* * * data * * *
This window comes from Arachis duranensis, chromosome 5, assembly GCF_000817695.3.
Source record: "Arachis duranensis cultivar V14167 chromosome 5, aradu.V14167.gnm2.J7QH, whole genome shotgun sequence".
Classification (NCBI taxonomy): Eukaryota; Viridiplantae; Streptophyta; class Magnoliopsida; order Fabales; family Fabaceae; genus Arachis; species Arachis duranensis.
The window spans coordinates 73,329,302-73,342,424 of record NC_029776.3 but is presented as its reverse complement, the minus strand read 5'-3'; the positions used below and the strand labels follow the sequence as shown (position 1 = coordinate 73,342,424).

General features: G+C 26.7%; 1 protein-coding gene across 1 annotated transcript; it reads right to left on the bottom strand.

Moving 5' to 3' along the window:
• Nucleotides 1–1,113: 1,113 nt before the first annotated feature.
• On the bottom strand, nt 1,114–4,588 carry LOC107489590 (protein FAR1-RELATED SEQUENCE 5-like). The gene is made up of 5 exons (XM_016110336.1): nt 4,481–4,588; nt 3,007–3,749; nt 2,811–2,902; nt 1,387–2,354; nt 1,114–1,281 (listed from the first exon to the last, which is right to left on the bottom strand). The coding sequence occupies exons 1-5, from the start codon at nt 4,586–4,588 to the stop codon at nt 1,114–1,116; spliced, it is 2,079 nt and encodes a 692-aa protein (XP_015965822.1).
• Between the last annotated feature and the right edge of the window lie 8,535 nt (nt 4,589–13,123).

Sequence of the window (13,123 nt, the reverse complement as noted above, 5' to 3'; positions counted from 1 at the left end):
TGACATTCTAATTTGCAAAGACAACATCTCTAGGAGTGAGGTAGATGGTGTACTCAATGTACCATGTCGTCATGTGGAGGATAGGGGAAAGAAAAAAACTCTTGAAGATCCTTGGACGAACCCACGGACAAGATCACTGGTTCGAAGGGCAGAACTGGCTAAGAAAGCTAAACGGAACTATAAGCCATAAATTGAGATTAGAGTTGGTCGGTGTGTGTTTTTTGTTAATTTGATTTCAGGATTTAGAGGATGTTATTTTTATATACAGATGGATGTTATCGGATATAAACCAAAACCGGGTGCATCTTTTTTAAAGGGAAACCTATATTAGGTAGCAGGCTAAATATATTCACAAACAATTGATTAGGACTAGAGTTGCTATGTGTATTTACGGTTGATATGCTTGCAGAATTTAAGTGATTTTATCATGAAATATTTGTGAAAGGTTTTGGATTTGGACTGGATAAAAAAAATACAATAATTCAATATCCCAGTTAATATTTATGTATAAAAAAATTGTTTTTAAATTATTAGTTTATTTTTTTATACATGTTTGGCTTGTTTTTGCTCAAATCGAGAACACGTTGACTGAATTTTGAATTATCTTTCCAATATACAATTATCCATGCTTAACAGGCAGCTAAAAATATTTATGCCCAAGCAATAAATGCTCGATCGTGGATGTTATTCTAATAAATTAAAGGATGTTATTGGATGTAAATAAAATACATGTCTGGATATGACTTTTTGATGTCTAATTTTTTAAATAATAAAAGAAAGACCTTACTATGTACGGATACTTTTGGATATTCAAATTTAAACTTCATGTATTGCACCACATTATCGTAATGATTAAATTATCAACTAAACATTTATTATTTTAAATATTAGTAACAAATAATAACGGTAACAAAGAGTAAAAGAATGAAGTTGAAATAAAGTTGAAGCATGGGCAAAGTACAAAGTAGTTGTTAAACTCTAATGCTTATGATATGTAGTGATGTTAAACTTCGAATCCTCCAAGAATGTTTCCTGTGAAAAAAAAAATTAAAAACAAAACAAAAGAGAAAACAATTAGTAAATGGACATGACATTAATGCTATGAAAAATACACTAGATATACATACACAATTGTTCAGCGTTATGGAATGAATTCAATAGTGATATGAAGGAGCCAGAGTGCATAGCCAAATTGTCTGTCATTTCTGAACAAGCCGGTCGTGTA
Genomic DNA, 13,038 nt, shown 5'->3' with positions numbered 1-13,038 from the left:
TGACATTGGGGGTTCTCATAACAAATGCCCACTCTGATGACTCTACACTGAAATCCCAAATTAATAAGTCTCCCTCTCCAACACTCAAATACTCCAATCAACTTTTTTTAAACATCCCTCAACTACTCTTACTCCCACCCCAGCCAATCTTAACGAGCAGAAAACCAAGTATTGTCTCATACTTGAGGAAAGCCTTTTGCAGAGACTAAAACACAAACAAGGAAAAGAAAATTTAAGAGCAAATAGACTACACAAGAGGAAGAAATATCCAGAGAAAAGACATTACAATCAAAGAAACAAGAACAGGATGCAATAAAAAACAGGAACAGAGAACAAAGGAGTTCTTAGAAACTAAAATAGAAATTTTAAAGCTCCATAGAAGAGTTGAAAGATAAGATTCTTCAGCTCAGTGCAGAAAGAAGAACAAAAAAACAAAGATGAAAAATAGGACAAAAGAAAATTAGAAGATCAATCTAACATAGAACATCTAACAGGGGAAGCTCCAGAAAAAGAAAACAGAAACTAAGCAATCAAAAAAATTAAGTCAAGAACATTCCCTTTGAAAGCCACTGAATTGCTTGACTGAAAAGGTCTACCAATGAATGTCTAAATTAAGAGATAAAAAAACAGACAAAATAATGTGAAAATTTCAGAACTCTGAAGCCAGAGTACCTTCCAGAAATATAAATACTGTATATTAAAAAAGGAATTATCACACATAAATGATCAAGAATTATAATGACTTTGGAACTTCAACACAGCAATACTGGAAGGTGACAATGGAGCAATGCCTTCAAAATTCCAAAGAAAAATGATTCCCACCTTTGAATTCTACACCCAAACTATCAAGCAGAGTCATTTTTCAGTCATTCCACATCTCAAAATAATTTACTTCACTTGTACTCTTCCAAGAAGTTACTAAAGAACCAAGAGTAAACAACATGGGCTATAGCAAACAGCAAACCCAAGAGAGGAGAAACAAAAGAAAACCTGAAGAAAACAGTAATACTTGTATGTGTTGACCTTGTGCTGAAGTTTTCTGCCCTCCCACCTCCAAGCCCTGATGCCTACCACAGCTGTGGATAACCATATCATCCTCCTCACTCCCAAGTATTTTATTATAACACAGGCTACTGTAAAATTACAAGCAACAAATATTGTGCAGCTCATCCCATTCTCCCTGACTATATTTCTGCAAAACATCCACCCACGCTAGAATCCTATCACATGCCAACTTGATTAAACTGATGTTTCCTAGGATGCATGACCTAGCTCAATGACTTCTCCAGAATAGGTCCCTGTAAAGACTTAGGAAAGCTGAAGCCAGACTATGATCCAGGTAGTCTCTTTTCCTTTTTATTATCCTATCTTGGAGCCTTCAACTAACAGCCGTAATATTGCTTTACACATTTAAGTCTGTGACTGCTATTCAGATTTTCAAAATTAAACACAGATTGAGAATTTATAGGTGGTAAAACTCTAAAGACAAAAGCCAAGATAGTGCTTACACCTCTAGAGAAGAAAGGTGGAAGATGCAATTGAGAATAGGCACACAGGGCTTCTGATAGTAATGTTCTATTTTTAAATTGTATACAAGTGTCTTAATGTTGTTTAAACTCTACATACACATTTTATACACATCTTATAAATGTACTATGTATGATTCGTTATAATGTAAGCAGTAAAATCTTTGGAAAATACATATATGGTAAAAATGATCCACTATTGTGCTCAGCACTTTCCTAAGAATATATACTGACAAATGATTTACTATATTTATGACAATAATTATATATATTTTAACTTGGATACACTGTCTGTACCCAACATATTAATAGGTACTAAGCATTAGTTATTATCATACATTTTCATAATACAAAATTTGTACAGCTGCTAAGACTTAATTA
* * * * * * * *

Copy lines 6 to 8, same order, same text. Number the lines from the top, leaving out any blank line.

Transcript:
Moving 5' to 3' along the window:
• Nucleotides 1–1,113: 1,113 nt before the first annotated feature.
• On the bottom strand, nt 1,114–4,588 carry LOC107489590 (protein FAR1-RELATED SEQUENCE 5-like). The gene is made up of 5 exons (XM_016110336.1): nt 4,481–4,588; nt 3,007–3,749; nt 2,811–2,902; nt 1,387–2,354; nt 1,114–1,281 (listed from the first exon to the last, which is right to left on the bottom strand). The coding sequence occupies exons 1-5, from the start codon at nt 4,586–4,588 to the stop codon at nt 1,114–1,116; spliced, it is 2,079 nt and encodes a 692-aa protein (XP_015965822.1).